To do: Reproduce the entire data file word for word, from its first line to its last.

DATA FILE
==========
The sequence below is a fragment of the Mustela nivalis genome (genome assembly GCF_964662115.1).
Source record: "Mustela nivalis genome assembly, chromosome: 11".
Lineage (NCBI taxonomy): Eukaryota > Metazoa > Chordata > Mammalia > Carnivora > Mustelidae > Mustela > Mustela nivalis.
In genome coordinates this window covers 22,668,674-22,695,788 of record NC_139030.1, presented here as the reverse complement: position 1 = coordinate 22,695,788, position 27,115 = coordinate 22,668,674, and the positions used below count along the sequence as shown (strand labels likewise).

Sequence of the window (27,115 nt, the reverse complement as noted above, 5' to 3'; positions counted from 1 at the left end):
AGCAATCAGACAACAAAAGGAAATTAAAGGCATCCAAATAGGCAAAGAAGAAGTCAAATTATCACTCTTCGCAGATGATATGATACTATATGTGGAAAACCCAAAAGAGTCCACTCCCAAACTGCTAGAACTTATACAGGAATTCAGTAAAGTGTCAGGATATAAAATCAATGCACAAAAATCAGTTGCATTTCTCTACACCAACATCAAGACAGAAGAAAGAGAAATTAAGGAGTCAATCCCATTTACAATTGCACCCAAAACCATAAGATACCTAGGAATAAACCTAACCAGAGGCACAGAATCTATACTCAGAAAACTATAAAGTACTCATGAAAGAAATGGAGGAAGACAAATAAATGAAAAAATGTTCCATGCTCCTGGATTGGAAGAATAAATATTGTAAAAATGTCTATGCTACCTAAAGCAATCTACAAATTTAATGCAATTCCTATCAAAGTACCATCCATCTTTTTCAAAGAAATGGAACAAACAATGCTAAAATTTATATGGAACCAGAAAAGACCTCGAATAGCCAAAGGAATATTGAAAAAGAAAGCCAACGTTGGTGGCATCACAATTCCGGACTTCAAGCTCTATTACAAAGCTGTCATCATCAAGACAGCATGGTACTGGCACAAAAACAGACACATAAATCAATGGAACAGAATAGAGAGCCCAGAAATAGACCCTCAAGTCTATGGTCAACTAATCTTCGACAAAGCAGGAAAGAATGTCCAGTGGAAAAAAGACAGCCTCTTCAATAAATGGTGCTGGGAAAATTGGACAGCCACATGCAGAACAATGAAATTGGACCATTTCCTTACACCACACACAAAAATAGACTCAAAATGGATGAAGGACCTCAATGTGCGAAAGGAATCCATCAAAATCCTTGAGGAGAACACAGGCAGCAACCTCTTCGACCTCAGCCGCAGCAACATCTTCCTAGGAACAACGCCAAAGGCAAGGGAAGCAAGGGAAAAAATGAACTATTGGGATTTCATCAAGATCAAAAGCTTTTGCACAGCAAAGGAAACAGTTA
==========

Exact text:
The sequence below is a fragment of the Mustela nivalis genome (genome assembly GCF_964662115.1).
Source record: "Mustela nivalis genome assembly, chromosome: 11".
Lineage (NCBI taxonomy): Eukaryota > Metazoa > Chordata > Mammalia > Carnivora > Mustelidae > Mustela > Mustela nivalis.
In genome coordinates this window covers 22,668,674-22,695,788 of record NC_139030.1, presented here as the reverse complement: position 1 = coordinate 22,695,788, position 27,115 = coordinate 22,668,674, and the positions used below count along the sequence as shown (strand labels likewise).

Sequence of the window (27,115 nt, the reverse complement as noted above, 5' to 3'; positions counted from 1 at the left end):
AGCAATCAGACAACAAAAGGAAATTAAAGGCATCCAAATAGGCAAAGAAGAAGTCAAATTATCACTCTTCGCAGATGATATGATACTATATGTGGAAAACCCAAAAGAGTCCACTCCCAAACTGCTAGAACTTATACAGGAATTCAGTAAAGTGTCAGGATATAAAATCAATGCACAAAAATCAGTTGCATTTCTCTACACCAACATCAAGACAGAAGAAAGAGAAATTAAGGAGTCAATCCCATTTACAATTGCACCCAAAACCATAAGATACCTAGGAATAAACCTAACCAGAGGCACAGAATCTATACTCAGAAAACTATAAAGTACTCATGAAAGAAATGGAGGAAGACAAATAAATGAAAAAATGTTCCATGCTCCTGGATTGGAAGAATAAATATTGTAAAAATGTCTATGCTACCTAAAGCAATCTACAAATTTAATGCAATTCCTATCAAAGTACCATCCATCTTTTTCAAAGAAATGGAACAAACAATGCTAAAATTTATATGGAACCAGAAAAGACCTCGAATAGCCAAAGGAATATTGAAAAAGAAAGCCAACGTTGGTGGCATCACAATTCCGGACTTCAAGCTCTATTACAAAGCTGTCATCATCAAGACAGCATGGTACTGGCACAAAAACAGACACATAAATCAATGGAACAGAATAGAGAGCCCAGAAATAGACCCTCAAGTCTATGGTCAACTAATCTTCGACAAAGCAGGAAAGAATGTCCAGTGGAAAAAAGACAGCCTCTTCAATAAATGGTGCTGGGAAAATTGGACAGCCACATGCAGAACAATGAAATTGGACCATTTCCTTACACCACACACAAAAATAGACTCAAAATGGATGAAGGACCTCAATGTGCGAAAGGAATCCATCAAAATCCTTGAGGAGAACACAGGCAGCAACCTCTTCGACCTCAGCCGCAGCAACATCTTCCTAGGAACAACGCCAAAGGCAAGGGAAGCAAGGGAAAAAATGAACTATTGGGATTTCATCAAGATCAAAAGCTTTTGCACAGCAAAGGAAACAGTTA